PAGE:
Earthy and otherworldly, antic and sexy, queer and caustic, comic and deadly serious, Her Body and Other Parties swings from horrific violence to the most exquisite sentiment. In their explosive originality, these stories enlarge the possibilities of contemporary fiction.Synopsis on Goodreads
Horror is one of my favorite genres because it’s so limber. In some ways, it’s regressive—it’s still very male and white. . . . On the other hand, horror can be a very transgressive space. It reflects so many of our anxieties and fears. When you enter into horror, you’re entering into your own mind, your own anxiety, your own fear, your own darkest spaces. When horror fails, it’s because the writer or director isn’t drawing on those things. They’re just throwing blood wherever and seeing what sticks. But horror is an intimate, eerie, terrifying thing, and when it’s done well it can unmake you, the viewer, the reader. That tells us a lot about who we are, what we are, and what we, individually and culturally, are afraid of. I love the ability of stories to have spaces in them where the reader can rush in. That is the work I am most interested in, and that is the work I am most interested in writing.Carmen Maria Machado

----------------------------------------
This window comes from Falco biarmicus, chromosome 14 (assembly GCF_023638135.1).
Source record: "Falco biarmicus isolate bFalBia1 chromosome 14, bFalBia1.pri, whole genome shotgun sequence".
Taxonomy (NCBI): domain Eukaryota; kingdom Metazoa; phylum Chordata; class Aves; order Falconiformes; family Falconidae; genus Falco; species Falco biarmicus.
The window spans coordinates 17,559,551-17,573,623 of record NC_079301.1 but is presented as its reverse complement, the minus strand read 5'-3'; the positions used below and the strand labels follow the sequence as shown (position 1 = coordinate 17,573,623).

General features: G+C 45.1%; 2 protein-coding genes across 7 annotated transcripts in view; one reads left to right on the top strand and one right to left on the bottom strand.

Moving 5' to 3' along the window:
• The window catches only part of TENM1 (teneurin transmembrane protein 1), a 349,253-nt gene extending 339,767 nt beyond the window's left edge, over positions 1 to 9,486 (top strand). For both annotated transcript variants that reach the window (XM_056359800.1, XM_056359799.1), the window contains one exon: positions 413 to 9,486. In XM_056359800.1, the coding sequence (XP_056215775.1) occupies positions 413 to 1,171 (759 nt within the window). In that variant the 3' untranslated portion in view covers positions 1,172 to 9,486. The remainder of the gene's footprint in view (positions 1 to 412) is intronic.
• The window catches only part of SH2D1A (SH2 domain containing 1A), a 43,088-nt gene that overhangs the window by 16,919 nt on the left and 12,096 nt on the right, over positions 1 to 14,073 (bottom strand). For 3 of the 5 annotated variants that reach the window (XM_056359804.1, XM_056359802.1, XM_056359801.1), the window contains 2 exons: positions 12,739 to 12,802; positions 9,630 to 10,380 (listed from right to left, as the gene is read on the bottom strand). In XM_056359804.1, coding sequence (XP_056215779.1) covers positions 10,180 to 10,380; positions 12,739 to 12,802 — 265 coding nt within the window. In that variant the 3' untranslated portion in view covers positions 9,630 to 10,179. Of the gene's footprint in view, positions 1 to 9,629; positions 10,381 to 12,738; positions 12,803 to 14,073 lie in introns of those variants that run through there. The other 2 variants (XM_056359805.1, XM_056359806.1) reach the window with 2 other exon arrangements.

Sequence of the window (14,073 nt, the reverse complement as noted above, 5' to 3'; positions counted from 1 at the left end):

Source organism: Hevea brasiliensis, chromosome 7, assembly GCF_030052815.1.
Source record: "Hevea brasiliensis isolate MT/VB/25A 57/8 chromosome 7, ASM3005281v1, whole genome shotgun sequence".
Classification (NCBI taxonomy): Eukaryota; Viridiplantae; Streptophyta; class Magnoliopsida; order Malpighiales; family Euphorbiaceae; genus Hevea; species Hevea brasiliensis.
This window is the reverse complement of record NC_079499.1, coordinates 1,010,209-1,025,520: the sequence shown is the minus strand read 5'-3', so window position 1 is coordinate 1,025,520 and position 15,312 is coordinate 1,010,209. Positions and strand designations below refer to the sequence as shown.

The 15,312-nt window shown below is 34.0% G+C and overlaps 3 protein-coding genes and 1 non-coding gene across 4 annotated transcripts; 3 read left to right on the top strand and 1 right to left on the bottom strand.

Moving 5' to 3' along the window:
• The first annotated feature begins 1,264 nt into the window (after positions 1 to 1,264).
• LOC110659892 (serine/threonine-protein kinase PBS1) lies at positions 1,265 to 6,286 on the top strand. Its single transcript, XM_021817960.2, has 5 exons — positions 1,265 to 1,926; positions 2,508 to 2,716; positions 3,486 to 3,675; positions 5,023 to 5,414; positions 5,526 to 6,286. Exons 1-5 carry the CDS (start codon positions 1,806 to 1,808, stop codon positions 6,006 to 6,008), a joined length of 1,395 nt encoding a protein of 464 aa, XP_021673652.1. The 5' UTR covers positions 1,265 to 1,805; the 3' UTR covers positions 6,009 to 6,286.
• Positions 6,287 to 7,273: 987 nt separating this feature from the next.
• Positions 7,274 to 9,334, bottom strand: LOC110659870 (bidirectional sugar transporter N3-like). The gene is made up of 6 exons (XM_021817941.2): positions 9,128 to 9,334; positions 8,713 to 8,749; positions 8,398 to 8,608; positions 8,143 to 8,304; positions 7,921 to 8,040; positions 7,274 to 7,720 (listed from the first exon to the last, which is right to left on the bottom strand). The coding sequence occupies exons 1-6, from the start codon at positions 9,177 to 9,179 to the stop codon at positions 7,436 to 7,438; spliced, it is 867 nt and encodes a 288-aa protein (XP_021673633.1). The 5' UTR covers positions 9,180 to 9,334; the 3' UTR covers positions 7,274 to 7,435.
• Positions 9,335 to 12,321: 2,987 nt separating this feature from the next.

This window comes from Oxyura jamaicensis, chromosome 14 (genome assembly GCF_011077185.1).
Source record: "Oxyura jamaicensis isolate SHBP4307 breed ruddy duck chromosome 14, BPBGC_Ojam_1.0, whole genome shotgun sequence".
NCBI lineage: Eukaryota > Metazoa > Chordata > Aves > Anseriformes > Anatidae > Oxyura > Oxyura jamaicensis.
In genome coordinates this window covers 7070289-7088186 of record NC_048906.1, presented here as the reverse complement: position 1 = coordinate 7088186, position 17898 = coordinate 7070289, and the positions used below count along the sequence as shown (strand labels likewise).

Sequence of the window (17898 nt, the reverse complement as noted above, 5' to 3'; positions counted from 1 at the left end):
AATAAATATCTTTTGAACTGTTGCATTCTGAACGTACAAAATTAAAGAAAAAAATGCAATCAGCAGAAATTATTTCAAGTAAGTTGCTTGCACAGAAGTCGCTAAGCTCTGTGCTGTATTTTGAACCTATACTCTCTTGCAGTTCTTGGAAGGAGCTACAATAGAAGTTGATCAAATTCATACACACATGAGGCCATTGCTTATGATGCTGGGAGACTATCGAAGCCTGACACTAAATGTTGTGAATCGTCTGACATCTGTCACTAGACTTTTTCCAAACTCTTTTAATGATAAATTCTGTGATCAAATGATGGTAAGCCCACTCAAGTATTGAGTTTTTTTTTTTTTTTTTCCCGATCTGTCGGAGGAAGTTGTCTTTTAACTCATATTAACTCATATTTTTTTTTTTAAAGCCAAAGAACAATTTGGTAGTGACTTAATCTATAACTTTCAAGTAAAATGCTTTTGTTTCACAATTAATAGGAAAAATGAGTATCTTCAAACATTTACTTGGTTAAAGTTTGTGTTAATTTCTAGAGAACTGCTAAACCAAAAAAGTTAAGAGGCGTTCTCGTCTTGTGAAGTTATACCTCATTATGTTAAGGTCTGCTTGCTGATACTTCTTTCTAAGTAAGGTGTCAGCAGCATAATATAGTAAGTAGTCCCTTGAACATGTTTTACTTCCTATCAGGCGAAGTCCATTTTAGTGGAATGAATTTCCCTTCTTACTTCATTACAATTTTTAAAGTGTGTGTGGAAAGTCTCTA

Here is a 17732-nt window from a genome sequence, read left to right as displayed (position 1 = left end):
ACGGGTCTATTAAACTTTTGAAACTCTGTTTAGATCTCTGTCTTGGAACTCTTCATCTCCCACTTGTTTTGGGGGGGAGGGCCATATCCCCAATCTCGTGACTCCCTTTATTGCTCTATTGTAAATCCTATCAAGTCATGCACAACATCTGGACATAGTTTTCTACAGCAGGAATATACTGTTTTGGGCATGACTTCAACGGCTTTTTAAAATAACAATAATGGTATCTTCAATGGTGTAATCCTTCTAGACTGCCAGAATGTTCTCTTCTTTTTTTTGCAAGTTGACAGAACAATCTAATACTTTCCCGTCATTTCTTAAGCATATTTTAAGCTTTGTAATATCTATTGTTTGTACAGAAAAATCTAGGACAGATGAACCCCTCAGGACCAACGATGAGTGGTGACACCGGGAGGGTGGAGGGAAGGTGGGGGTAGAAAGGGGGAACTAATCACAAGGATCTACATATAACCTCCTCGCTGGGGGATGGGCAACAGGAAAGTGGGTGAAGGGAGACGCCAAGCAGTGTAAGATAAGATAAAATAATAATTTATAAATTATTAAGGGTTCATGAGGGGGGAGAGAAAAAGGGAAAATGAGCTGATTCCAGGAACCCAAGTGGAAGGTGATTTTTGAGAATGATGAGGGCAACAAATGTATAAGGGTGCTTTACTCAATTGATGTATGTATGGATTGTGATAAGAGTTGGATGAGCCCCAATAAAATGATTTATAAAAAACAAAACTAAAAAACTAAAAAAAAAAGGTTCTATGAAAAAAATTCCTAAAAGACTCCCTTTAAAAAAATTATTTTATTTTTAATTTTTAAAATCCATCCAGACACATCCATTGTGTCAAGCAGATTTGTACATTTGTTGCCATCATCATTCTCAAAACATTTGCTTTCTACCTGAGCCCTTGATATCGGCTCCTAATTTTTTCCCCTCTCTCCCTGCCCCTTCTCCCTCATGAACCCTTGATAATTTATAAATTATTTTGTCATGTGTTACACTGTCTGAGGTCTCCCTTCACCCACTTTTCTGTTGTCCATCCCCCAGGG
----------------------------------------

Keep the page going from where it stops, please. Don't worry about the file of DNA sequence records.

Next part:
A woman’s mysterious death puts her husband and son on a collision course with her demonic family.
A young father and son set out on a road trip, devastated by the death of the wife and mother they both loved. United in grief, the pair travel to her ancestral home, where they must confront the terrifying legacy she has bequeathed: a family called the Order that commits unspeakable acts in search of immortality.
For Gaspar, the son, this maniacal cult is his destiny. As the Order tries to pull him into their evil, he and his father take flight, attempting to outrun a powerful clan that will do anything to ensure its own survival. But how far will Gaspar’s father go to protect his child? And can anyone escape their fate?
Moving back and forth in time, from London in the swinging 1960s to the brutal years of Argentina’s military dictatorship and its turbulent aftermath, Our Share of Night is a novel like no other: a family story, a ghost story, a story of the occult and the supernatural, a book about the complexities of love and longing with queer subplots and themes. This is the masterwork of one of Latin America’s most original novelists, “a mesmerizing writer,” says Dave Eggers, “who demands to be read.”Synopsis on Goodreads
Mariana Enriquez is an Argentine author and journalist. Her new novel, Our Share of Night, was translated from Spanish by Megan McDowell. It is filled with horror, fantasy, and LGBTQIA+ queer themes, and the writing style is bizarre and enchanting.
There are so many female horror authors to discover, and this is just a taste. I hope that you take the time to read more horror pieces by female authors, not just to celebrate International Women’s Day, but to celebrate every day.